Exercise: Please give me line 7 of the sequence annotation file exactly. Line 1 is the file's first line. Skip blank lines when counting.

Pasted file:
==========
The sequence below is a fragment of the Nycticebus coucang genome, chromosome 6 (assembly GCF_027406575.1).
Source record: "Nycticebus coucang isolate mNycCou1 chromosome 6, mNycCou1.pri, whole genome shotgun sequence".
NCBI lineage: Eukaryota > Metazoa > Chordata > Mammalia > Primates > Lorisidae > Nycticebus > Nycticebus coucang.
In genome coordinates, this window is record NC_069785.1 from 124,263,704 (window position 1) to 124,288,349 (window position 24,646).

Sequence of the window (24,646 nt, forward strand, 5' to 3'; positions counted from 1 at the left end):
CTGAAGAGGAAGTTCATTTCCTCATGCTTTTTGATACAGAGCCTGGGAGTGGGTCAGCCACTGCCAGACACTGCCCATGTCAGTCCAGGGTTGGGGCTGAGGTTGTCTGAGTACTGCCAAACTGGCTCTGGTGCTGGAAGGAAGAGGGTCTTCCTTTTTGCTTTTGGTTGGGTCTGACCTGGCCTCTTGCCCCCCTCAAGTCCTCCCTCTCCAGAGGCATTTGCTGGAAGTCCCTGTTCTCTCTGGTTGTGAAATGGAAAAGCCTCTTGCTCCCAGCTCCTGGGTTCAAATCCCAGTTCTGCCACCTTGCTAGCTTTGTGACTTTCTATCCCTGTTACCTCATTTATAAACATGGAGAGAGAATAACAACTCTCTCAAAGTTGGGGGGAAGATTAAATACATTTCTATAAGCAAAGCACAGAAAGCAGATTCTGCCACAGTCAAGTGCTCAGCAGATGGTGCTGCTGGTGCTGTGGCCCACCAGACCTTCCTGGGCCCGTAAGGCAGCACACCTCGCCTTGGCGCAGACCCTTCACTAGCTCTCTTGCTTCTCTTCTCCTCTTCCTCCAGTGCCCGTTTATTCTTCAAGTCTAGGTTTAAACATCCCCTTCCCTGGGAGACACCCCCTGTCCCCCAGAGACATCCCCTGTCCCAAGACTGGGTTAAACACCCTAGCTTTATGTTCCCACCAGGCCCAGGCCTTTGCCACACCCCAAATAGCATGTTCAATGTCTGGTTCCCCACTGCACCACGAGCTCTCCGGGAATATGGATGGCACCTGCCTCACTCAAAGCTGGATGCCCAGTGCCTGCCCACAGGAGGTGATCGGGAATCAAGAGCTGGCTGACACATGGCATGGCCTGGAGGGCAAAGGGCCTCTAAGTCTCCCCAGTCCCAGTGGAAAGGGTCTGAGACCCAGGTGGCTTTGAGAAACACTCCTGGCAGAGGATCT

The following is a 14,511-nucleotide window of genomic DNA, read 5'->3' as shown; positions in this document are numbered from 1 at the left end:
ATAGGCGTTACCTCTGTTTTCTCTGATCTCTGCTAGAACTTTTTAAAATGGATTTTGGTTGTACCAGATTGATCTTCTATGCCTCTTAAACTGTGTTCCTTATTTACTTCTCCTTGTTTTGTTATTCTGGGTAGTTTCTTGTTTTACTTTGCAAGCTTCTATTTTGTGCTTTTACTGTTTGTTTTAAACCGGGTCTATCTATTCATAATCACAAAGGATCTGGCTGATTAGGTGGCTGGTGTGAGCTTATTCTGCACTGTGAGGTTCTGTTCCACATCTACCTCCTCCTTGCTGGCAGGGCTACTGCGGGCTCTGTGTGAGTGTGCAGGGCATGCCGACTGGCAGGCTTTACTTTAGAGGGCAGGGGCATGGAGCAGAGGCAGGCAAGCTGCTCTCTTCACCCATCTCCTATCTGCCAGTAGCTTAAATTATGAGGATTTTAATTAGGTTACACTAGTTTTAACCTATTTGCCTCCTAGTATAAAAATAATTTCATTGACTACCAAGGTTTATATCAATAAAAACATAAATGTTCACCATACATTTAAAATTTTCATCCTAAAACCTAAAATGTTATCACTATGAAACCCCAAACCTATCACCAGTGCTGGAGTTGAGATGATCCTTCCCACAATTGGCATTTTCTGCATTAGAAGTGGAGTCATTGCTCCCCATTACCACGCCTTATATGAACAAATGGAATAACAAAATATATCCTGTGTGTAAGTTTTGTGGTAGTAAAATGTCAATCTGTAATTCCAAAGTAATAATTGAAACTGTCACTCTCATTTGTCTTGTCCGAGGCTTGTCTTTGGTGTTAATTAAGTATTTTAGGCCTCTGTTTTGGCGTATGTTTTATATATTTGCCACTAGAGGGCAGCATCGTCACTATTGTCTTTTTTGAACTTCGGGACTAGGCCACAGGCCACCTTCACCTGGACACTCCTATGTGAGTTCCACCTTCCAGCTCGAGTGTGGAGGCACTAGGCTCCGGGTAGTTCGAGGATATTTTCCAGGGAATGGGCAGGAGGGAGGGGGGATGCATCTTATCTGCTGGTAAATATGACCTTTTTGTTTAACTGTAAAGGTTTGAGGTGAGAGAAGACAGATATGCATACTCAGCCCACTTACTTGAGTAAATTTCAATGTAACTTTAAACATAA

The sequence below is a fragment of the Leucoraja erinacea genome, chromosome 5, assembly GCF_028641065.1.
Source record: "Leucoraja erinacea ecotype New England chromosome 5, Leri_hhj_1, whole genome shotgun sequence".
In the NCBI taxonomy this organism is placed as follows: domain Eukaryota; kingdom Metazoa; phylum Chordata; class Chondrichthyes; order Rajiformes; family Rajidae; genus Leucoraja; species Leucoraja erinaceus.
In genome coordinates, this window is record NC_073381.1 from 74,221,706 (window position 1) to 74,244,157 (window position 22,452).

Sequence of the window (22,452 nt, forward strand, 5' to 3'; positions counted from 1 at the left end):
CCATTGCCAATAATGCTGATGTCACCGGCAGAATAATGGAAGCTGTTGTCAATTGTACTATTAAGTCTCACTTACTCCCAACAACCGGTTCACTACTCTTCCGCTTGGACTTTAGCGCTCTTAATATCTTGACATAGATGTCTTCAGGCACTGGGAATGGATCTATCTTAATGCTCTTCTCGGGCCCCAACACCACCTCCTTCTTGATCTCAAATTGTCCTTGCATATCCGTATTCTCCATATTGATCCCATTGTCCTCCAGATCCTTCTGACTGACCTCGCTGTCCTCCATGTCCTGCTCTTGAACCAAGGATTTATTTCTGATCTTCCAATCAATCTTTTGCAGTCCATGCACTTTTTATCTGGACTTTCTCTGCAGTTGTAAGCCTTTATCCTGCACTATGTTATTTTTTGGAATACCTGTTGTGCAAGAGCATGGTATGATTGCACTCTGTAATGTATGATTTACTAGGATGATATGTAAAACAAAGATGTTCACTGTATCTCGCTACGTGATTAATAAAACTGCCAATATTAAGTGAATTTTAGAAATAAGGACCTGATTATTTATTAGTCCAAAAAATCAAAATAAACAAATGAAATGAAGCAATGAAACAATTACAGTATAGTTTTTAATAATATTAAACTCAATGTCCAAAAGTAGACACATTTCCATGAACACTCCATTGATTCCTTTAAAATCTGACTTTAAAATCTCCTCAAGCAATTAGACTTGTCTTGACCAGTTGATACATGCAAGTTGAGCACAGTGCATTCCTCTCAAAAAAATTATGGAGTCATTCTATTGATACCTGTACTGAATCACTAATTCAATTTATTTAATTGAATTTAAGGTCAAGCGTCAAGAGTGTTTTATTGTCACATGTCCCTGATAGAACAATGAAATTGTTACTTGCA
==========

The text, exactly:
The following is a 14,511-nucleotide window of genomic DNA, read 5'->3' as shown; positions in this document are numbered from 1 at the left end: